Businesses on solid financial footing today likely feel compelled to “give back” to their communities. But with so many options for how to offer support, it can be difficult to pinpoint what exactly a business should do. One way to develop ideas for meaningful action is by reflecting on your business’s core values. Doing so will allow your organization to focus its help efforts and lead with purpose.
Here is how your business can support those in need and demonstrate its values during COVID-19.
1. Identify Your Organization’s Values and What You Hope to Accomplish
Thinking about your organization’s core values means asking the right questions. What are the tenets that you share with employees and customers on a regular basis? What is your mission statement?
If you’re a food or CPG company, maybe you prioritize environmental sustainability or consumer wellness. If you’re a tech company, you might focus on a mission to connect people through technology.
This reflection process should involve everyone in the organization, especially employees. Getting feedback from them about what they’re struggling with at work or what they’re hearing from clients will shed light on the specific areas where your company can step in and have an impact.
Once you’ve taken time to reflect on what your organization is all about, you can then brainstorm ideas for what you hope to accomplish and who you want to help. Focus on actions that align with the values you’ve identified.
For example, the Glad Company defines responsible waste management as one of its key values. From this, the company decided to create a fund to support sanitation workers across the country who put themselves at risk of infection during the pandemic.
2. Do Something That Will Make an Impact
The next and most important step is doing. Organizations have a lot of choices here, but many fall into one of four categories:
- Donating money: This non-exhaustive list of national nonprofits offers a great starting point for where your funds can have an impact. If you’d rather focus your donation on your own community, look for similar lists of groups in your city or town that need help.
- Volunteering: If community engagement is an important part of your company culture, consider organizing work time during which healthy and willing employees can volunteer. Many assisted living facilities currently need help running errands and providing essential items for the elderly. Other ideas include gathering resources for underserved communities or creating and distributing protective gear for healthcare workers.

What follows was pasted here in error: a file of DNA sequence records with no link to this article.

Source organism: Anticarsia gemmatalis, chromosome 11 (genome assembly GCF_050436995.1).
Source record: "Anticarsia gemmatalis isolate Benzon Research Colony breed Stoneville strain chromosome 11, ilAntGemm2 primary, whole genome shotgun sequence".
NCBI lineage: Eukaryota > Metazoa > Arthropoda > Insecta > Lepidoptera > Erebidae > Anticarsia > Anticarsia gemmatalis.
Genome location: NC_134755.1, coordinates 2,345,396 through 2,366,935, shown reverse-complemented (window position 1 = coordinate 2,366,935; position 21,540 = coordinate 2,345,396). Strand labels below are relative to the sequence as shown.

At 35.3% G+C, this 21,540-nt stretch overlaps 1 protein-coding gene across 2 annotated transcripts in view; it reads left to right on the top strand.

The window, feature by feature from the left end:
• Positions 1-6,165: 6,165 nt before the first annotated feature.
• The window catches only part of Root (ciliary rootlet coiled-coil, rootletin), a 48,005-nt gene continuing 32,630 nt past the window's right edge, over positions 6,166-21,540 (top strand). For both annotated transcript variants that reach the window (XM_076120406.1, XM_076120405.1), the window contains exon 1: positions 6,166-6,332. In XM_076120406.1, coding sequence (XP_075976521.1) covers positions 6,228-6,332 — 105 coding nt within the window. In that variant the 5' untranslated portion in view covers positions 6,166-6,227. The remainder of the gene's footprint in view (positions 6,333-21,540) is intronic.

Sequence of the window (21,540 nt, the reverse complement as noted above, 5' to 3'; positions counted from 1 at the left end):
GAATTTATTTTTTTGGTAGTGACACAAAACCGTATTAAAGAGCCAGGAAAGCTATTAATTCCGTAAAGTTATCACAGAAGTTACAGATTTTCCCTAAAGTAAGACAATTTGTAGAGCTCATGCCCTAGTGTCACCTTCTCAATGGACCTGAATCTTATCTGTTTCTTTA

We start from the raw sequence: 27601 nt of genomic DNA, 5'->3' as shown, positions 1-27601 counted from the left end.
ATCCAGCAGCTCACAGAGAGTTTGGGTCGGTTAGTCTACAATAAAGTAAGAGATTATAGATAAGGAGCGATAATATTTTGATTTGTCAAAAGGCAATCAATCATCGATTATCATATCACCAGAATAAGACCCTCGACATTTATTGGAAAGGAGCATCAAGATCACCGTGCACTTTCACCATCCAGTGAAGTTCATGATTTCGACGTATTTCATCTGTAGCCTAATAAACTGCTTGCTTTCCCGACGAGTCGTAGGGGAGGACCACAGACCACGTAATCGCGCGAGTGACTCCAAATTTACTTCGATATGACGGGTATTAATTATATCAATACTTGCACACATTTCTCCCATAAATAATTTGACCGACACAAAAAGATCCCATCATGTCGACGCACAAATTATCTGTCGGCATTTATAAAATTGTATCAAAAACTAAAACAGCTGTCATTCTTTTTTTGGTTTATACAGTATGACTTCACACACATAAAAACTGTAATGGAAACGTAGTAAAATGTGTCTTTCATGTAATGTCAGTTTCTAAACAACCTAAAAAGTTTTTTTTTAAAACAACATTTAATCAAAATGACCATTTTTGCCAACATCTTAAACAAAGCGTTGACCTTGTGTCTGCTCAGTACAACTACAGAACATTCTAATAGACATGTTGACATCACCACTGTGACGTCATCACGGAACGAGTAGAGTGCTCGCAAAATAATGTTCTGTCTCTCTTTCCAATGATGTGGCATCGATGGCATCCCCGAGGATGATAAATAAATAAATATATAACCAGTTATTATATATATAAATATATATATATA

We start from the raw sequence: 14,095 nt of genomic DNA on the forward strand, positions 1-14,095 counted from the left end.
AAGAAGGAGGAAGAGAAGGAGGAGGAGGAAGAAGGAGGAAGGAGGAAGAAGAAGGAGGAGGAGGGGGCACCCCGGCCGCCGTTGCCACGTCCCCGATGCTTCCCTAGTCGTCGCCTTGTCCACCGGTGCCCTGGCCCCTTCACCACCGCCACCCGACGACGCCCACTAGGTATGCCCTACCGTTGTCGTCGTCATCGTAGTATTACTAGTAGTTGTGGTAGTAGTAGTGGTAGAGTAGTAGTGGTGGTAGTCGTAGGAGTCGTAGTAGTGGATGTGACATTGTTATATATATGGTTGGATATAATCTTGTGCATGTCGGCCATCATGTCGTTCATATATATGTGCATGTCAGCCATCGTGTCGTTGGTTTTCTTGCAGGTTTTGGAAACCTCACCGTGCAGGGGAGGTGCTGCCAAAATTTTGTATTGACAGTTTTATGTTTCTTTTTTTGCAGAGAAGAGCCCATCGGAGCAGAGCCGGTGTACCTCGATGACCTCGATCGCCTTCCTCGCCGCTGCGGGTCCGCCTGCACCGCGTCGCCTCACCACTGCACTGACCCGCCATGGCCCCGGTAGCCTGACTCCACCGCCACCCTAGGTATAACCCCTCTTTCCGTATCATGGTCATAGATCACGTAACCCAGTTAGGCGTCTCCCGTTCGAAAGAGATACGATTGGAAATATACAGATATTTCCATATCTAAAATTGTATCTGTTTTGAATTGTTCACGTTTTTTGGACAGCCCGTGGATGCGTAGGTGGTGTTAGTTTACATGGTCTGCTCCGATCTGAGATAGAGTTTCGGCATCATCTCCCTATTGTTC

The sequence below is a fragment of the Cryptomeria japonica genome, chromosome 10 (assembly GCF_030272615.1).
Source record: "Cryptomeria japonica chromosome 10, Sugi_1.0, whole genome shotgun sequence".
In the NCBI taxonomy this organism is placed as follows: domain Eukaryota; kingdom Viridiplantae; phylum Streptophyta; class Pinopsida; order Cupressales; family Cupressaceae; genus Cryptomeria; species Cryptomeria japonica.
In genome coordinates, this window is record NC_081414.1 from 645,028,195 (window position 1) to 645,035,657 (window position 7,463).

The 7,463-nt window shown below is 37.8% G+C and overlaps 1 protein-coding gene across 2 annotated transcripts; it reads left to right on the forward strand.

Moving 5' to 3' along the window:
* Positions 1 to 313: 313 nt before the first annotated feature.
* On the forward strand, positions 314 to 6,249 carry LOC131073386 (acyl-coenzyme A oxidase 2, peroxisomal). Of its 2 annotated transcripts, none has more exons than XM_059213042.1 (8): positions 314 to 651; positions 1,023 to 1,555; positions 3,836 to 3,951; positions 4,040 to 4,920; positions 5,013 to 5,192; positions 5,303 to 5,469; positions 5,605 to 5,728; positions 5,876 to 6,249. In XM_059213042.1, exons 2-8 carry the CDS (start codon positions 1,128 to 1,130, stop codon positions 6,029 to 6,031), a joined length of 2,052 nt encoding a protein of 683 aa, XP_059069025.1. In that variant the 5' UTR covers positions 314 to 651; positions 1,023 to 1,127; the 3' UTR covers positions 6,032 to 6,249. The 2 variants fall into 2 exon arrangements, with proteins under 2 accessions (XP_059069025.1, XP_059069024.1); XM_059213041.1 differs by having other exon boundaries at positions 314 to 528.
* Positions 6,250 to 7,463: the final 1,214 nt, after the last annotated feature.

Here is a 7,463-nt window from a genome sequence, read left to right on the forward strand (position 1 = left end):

- Gift giving: Consider sending gifts to employees or clients from a business that are making a positive impact. This is a great way to show appreciation while also supporting businesses whose mission aligns with yours. Some examples of gifts include a food basket that provides employment to survivors of abuse, a backpack created from recycled materials, or a tumbler and coffee set that offers jobs to individuals with disabilities.
- Providing free access to your products or services: Offering free or discounted access to products like remote work software or entertainment platforms is a way to acknowledge customers’ financial constraints and make peoples’ lives easier during this time. You could also donate services to organizations or people in need.
Again, at the core of all of these activities is focusing on doing things that stay true to your company’s values and also provides a benefit to your community and society as a whole.
3. Share Your Impact with Others
The current news cycle is exhausting given all the rapid changes and uncertainty. That’s why a bit of good news is something people will enjoy seeing.
Done right, telling your story can demonstrate thoughtfulness and leadership. For instance, one CEO in Seattle used a LinkedIn post to highlight his employees and the challenges of working remotely. The CEO shared that he wanted to continue building on the core value of relationship building by sending his employees meaningful gifts. He then offers some gift ideas to other leaders in the business community who might look to do the same.
What you don’t want to do when sharing your actions is be promotional. Instead of talking about your company’s ability to make an impact, celebrate the people and institutions that you’re supporting and what the outcome was.
Finally, it’s especially important to let employees know that their work is producing meaningful outcomes. It’s a strange time for everyone, but if employees can recognize the positive impact that their work is having, they will develop a greater sense of purpose within the organization and feel more closely connected to each other.
Make a Difference in a Way Only Your Company Can
Having a vision for your impact lets you bring to life company values that may fly under the radar in your normal everyday activities. Giving back in an intentional way is an opportunity to lead by example, support your community, and be a part of something bigger than the day-to-day work you do. And by sharing your stories, you build goodwill with current and future partners, make everyone in the organization proud, and inspire confidence in others.
Leeatt Rothschild is founder of Packed with Purpose.